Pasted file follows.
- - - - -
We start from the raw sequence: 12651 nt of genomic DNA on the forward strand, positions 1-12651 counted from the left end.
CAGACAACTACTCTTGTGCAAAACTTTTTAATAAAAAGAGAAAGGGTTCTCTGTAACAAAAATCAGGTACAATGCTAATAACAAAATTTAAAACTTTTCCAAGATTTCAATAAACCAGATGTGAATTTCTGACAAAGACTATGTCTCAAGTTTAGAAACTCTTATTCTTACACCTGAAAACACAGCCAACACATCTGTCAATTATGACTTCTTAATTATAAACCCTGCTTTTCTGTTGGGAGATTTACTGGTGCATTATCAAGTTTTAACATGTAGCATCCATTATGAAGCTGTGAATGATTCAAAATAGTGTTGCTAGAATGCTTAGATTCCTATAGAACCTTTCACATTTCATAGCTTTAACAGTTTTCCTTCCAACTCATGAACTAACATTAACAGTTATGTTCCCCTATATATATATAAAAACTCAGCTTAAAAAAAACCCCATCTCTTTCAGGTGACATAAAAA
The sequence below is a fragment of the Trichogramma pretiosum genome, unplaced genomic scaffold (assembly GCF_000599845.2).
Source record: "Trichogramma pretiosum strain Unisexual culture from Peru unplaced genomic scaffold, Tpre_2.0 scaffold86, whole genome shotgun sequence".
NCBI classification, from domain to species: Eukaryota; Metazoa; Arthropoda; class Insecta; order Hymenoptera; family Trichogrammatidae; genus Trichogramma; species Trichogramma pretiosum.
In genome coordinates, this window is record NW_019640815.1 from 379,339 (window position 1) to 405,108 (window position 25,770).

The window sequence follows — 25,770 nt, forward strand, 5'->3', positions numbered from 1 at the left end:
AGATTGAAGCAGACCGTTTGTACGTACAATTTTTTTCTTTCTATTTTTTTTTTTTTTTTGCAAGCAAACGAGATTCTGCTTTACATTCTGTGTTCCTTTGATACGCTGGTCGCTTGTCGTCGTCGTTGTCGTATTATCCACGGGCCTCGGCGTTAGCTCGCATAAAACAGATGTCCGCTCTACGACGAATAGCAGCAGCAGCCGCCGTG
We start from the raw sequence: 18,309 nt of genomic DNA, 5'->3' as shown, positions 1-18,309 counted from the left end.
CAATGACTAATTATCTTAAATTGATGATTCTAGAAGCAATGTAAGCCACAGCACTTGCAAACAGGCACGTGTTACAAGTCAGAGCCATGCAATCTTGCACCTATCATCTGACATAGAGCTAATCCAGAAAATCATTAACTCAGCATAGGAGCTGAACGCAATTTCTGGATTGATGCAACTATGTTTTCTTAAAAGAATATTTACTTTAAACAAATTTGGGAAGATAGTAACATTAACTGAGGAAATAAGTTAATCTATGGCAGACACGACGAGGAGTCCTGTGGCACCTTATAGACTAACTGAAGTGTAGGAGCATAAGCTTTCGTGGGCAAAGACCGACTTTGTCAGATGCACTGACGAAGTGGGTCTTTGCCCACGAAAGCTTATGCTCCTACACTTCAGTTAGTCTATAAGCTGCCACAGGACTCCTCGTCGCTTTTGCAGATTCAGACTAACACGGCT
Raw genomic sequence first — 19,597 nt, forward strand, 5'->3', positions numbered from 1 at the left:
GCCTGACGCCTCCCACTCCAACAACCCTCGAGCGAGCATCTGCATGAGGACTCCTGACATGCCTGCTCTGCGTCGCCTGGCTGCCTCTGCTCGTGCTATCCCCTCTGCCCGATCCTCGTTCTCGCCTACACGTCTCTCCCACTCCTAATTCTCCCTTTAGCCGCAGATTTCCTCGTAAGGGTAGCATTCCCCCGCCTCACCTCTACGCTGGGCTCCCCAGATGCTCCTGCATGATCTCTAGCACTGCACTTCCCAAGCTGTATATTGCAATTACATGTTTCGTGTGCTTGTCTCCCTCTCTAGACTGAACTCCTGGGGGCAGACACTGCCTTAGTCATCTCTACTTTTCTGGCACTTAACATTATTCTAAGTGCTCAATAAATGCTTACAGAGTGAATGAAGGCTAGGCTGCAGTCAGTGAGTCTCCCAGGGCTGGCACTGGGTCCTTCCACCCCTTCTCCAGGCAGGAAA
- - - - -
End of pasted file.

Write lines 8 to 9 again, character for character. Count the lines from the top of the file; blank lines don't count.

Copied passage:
AGATTGAAGCAGACCGTTTGTACGTACAATTTTTTTCTTTCTATTTTTTTTTTTTTTTTGCAAGCAAACGAGATTCTGCTTTACATTCTGTGTTCCTTTGATACGCTGGTCGCTTGTCGTCGTCGTTGTCGTATTATCCACGGGCCTCGGCGTTAGCTCGCATAAAACAGATGTCCGCTCTACGACGAATAGCAGCAGCAGCCGCCGTG
We start from the raw sequence: 18,309 nt of genomic DNA, 5'->3' as shown, positions 1-18,309 counted from the left end.